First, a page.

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Employee Engagement Survey Questions

employee engagement survey questions

There are countless ways to get a read on employee engagement levels within your organization, and one of the most common is to come up with a list of employee engagement survey questions

Keep in mind that this can certainly be effective in some circumstances, however, it can also be a big waste of time ... so it's important to understand which questions to ask (or not ask).

Some survey questions can provide valuable information, while others will do nothing but make employees frustrated and angry. If the survey doesn't provide any insight or value for your employees, they won't want to waste their time taking it ... especially when they have a lot of other actual work to do.

Employee engagement survey questions - create trust first.

employee engagement survey questions

Choosing the right employee engagement survey questions isn't always an easy process. There are a few things that should always be inherent in a survey question, some of which can make or break your ability to get through to your employees.

If you get one single take-away from this blog post, it is as follows:

Before You Hand Out a Survey, Try Creating Trust First

Most of the time, if you just be real with your employees and treat them with respect, they're going to tell you what's going on without having to take your stupid survey (yes, many of your employees will think your survey is stupid and a waste of their time).

For many companies, "walking the talk" is the hardest thing to do. In the long run, it's the only thing that actually works with people. Trust doesn't automatically make people want to work for you, but it makes it possible for them to focus on all the things that do matter, like goals, relationships, service, etc. 

So, if you can't figure out how to get people to trust you, and you insist that employee engagement survey questions are the answer, here's some advice:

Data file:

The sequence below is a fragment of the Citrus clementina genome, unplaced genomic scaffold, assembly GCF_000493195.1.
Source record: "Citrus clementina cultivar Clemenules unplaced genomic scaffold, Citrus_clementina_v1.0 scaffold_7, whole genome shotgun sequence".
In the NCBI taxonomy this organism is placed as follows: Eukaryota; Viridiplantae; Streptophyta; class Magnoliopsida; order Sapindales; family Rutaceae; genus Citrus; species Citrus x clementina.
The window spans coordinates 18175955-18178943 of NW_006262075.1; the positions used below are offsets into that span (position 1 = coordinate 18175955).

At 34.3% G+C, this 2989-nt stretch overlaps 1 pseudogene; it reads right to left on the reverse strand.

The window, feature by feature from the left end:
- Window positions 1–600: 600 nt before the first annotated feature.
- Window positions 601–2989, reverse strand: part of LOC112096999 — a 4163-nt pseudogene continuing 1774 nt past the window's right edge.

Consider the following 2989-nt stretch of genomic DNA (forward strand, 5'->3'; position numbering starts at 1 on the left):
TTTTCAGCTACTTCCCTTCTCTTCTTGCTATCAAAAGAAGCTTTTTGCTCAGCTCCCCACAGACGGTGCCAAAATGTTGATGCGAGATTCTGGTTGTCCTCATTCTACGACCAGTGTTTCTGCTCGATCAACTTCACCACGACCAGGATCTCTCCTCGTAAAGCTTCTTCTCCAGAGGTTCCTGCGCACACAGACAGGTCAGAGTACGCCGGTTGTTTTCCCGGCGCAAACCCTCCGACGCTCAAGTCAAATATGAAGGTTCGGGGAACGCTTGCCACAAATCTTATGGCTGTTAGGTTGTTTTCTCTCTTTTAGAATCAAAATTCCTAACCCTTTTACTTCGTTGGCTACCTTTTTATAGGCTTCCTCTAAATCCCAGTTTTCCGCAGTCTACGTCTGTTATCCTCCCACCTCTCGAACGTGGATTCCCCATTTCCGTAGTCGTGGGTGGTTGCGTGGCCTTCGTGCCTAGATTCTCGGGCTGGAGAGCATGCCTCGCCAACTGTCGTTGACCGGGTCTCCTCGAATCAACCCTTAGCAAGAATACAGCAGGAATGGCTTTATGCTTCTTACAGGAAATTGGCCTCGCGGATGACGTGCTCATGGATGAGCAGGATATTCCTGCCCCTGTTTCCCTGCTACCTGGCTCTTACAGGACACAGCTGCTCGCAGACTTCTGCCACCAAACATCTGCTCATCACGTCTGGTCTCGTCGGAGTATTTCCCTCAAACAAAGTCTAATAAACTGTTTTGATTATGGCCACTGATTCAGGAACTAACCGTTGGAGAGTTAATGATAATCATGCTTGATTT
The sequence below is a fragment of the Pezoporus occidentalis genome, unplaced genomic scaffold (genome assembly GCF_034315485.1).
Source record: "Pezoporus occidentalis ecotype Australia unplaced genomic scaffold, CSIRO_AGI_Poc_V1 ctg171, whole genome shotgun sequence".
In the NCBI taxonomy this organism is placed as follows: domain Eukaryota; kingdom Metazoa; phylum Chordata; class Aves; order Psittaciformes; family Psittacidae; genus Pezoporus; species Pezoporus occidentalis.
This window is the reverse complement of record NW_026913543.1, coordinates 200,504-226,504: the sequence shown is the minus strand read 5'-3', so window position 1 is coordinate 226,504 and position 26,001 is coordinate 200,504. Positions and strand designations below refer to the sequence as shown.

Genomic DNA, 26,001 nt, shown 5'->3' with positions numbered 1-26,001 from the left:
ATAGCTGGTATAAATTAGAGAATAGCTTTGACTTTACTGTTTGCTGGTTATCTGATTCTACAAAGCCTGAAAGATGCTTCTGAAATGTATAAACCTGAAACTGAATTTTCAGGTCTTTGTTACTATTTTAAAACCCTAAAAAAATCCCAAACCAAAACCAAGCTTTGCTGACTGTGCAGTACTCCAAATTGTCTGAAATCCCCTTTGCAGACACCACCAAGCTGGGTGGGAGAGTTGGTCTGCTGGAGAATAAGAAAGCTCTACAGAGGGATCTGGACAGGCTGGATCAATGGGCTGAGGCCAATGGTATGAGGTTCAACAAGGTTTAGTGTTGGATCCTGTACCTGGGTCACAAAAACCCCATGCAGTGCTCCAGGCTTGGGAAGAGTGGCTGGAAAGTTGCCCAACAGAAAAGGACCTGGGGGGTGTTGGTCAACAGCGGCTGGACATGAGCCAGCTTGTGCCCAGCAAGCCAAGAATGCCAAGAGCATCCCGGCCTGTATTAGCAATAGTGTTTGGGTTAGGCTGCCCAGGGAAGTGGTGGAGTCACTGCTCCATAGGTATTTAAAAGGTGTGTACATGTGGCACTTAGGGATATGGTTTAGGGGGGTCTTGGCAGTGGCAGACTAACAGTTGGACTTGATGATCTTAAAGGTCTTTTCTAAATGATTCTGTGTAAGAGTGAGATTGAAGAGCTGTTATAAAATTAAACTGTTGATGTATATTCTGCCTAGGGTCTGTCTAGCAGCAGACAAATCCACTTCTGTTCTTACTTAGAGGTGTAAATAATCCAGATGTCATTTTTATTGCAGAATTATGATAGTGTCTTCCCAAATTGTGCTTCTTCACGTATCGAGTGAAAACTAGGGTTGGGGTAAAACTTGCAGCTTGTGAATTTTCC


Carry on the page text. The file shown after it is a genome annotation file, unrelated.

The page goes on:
Don't talk down to your employees.

No good manager would intentionally talk down to their employees in a survey question, but it could still happen unintentionally. You want your employees to know that you're on their side and respect the work they do, not make them feel as if they're below you. Giving a survey can sometimes raise eyebrows, so be sure that your questions aren't condescending in any way.

Keep it short and to the point.

employee engagement survey questions

Long-winded employee engagement survey questions are exactly that ... long-winded and borning. When an employee sees this in front of them, they typically get frustrated, and engagement levels will drop. Keeping your questions as short and to the point as possible will help ensure that this disconnect doesn't occur, and it will generally make preparing a survey an easier process than it might be otherwise.

Create questions that elicit specific answers.

You'll want your employee engagement survey answers to be as helpful as possible. Create questions that will elicit specific answers from your employees. This is often the most difficult aspect of coming up with great survey questions, as open-ended answers can be helpful at times, but questions that rely on specifics are far easier to analyze. Try coming up with a mix of open-ended questions and closed-ended questions. Compliment them with each other.

Don't ask things you can already answer yourself.

Keep your surveys as brief as possible to get through to your employees, and avoid asking any questions that aren't necessary. Some managers simply want to get written confirmation of something they already know, but this will work against what you're trying to do. If you think you're already solid on something in particular, skip that question altogether.

22 Surefire Ways to Boost Employee Engagement ebook

Avoid questions that are persuading.

The major reason for coming up with employee engagement survey questions is to get a true sense of how things are going with your staff. When you ask questions that might sway answers in a given direction, you're effectively negating all the benefits you might see from giving the survey out in the first place. Keep your questions as unbiased as possible in order to avoid this common pitfall.

9 examples of employee engagement survey questions.

employee engagement survey questions

Now that you know what goes into creating an employee engagement survey question, let's look at and analyze some common questions to see if they're a good fit for your organization.

Remember ... the following employee engagement survey questions are just examples, and while you can use these verbatim, you'll do best by using them as a starting point. Tailor them to fit your company. The more you can personalize your survey questions, the more likely you'll have positive effects.

1. How does coming to work each morning make you feel?